As you look for work, whether for a new career move, an attempt to get out of an unsatisfying current job, or an ongoing search after losing your previous position, the frustration mounts when, after taking the time to put together a resume and cover letter, you get nothing but crickets as a response. On the one hand, don’t take it personally: Bear in mind that numerous people may apply for the same position, and many reasons outside of your control may contribute to not hearing back. On the other hand, do take it personally: What could you have done differently to make yourself stand out from the (often giant) pile? Here are five reasons interviewers don’t call you back after applying:
- You just aren’t qualified. Your dream job may simply require more experience than you have or a skill set you don’t possess. Or you may have two out of the three “necessary requirements” and another candidate has all of them. Even if you have a strong background that could lend itself or translate well to a different arena (for example, a former teacher could use her background to become a very capable project manager), some companies would still prefer a candidate who has direct experience – it’s not personal. Focus on the positions that fit your background or, if it’s an industry you really want to break into, see what you can do to gain the skills or experience you lack.
- Mistakes in your resume. The job description may fit you and your skills extremely well, but if you hand in a resume with obvious errors on it, that first impression is hard to overlook from an employer’s standpoint. It can imply, fairly or unfairly, that you don’t pay attention to important details, and an employer may infer that this will filter into other parts of your work. Look over the resume starting at the end and go over it word by word and phrase by phrase so your eyes don’t gloss over any errors, and have someone else look it over before passing it along.
- Your resume doesn’t contain keywords/is hard to read. In this day and age, one opening may have hundreds of applicants, and HR doesn’t have the time to carefully pore over each resume; some statistics claim resumes get an average of about seven seconds look-over. And if your resume is formatted oddly, that may work against you. Everything should be clear and easy to find — use bullet points and make job titles easy to read, and keep all words to the point. Use the job description to add in keywords you know they’re looking for, and put them near the top of your resume (or each job description) so someone looking it over will spot them quickly.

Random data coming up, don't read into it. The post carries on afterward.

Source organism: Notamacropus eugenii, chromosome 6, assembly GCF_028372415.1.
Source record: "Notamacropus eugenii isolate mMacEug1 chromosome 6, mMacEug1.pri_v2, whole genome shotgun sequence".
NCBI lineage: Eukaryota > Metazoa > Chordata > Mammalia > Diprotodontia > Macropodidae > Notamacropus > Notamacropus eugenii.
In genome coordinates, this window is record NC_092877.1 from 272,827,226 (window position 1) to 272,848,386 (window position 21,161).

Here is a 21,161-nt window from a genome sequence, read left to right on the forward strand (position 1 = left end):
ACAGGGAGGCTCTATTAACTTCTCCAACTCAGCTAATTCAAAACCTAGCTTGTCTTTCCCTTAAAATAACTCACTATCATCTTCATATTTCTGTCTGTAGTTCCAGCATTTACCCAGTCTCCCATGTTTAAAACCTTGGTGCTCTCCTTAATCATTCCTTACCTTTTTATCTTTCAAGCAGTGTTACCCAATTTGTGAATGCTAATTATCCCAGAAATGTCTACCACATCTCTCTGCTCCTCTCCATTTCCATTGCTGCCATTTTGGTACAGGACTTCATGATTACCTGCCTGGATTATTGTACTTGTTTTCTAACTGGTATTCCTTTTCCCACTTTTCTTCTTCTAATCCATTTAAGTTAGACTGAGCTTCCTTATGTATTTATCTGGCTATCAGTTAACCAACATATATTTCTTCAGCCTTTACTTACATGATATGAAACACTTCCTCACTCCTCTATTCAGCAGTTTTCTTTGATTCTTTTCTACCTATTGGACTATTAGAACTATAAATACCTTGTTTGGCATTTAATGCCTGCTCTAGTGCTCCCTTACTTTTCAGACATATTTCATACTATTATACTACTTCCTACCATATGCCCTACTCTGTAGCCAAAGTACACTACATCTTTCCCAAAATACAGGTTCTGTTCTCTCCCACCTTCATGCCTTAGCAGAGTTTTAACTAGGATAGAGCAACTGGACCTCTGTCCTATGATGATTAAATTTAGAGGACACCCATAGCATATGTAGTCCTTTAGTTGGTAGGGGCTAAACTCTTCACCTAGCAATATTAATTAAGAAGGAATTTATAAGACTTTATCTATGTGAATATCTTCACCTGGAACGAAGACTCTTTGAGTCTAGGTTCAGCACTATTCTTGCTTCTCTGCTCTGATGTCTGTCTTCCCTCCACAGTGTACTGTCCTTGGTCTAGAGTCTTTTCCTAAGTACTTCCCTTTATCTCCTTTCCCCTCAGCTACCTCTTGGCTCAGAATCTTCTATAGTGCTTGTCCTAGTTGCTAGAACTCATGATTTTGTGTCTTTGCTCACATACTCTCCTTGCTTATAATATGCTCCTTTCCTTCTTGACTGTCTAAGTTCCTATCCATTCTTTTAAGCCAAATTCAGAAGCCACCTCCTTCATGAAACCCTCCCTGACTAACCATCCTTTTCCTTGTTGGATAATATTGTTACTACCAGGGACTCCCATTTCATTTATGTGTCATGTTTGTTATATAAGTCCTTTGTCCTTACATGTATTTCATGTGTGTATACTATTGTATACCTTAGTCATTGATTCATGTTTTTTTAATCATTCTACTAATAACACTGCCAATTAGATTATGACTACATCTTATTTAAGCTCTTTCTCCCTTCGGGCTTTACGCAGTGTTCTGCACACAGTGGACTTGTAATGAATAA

- Your online profile and resume don’t match up. Employers nowadays use services such as LinkedIn to double-check promising candidates’ resumes. If they look different, it sends up a red flag signaling that one of the two may have some sort of embellishment (or flat-out lie). Much like proofreading your resume, you need to make sure that everything is the same online – everything from job titles to years and months of employment should line up.
- You didn’t interview well. If you get the interview and hear nothing afterward, you may have flubbed the interview somehow. Make sure you arrive on time (early!), dress professionally (at least one step above what the company’s average employee wears), and look the interviewer in the eye and appear confident. Research the position and the company beforehand so you can ask good questions and show that you’ve taken the time to learn about the place. Avoid focusing on salary or promotions; stick with eagerness about the company and the position.
Taking these points into account can help you craft a resume and interview demeanor that will have interviewers remembering you for the right reasons – do what you can to make yourself the one they want. To partner with a recruiter to find your next position, reach out to the experienced recruiters at Creative Staffing today.